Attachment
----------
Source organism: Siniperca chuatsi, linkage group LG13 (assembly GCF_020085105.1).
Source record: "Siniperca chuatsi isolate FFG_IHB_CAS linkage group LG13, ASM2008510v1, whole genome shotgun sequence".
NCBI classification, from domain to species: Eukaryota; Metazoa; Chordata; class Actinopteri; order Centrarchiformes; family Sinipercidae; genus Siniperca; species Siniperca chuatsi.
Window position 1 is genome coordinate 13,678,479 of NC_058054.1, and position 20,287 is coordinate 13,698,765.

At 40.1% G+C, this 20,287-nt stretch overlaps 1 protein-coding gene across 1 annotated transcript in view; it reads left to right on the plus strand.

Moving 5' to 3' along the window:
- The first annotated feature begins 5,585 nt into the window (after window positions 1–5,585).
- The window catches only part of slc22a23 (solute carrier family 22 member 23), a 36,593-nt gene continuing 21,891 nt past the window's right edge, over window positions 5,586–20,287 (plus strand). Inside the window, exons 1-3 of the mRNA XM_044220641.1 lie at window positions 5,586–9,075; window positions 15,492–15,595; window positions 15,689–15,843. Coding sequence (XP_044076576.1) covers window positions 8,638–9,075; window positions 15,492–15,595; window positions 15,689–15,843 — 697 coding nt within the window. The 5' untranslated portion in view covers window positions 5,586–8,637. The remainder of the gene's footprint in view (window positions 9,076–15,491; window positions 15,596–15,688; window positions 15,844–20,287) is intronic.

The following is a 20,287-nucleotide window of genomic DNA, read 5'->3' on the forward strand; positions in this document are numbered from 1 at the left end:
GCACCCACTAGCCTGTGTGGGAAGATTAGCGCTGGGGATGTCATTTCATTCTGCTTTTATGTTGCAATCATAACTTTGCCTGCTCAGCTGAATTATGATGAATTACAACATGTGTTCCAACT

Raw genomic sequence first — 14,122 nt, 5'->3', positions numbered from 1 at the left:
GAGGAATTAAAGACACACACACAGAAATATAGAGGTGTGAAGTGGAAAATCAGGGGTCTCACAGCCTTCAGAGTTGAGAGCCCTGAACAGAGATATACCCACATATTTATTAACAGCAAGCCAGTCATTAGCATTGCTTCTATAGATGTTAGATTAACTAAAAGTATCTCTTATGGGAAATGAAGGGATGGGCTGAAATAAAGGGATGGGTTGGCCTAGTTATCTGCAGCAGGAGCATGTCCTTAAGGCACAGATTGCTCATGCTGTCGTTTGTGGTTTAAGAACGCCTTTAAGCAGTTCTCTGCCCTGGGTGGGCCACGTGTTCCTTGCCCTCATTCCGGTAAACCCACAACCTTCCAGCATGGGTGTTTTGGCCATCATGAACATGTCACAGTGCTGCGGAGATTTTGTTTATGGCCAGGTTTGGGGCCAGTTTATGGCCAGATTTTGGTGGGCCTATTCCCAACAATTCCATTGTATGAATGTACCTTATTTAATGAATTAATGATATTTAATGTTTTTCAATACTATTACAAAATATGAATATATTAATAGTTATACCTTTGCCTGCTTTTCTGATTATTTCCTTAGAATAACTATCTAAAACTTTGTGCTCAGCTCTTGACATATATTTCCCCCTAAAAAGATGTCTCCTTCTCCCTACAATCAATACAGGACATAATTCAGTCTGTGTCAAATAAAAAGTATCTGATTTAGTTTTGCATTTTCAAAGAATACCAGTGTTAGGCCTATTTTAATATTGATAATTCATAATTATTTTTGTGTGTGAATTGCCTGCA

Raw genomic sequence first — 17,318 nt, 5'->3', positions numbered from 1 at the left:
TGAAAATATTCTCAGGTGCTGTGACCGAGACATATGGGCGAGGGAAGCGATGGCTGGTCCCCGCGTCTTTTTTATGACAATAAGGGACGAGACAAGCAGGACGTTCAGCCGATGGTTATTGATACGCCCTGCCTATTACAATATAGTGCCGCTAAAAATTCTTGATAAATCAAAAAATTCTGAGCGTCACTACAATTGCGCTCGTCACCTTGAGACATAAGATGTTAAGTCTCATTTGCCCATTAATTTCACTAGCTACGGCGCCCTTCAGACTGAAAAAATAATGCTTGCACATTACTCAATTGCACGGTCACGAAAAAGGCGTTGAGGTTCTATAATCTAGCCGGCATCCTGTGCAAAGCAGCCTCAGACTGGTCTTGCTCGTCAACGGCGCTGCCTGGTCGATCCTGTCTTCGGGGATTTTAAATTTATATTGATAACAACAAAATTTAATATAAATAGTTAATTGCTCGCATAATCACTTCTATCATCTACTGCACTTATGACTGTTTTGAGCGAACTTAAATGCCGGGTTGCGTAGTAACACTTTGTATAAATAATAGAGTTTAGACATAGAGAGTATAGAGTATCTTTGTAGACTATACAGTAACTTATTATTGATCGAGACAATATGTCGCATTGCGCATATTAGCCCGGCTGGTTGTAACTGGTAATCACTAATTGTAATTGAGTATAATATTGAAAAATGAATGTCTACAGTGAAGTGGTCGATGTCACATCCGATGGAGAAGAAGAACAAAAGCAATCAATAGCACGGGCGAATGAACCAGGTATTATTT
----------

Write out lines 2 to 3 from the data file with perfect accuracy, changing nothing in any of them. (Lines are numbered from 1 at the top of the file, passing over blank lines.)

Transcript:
Source record: "Siniperca chuatsi isolate FFG_IHB_CAS linkage group LG13, ASM2008510v1, whole genome shotgun sequence".
NCBI classification, from domain to species: Eukaryota; Metazoa; Chordata; class Actinopteri; order Centrarchiformes; family Sinipercidae; genus Siniperca; species Siniperca chuatsi.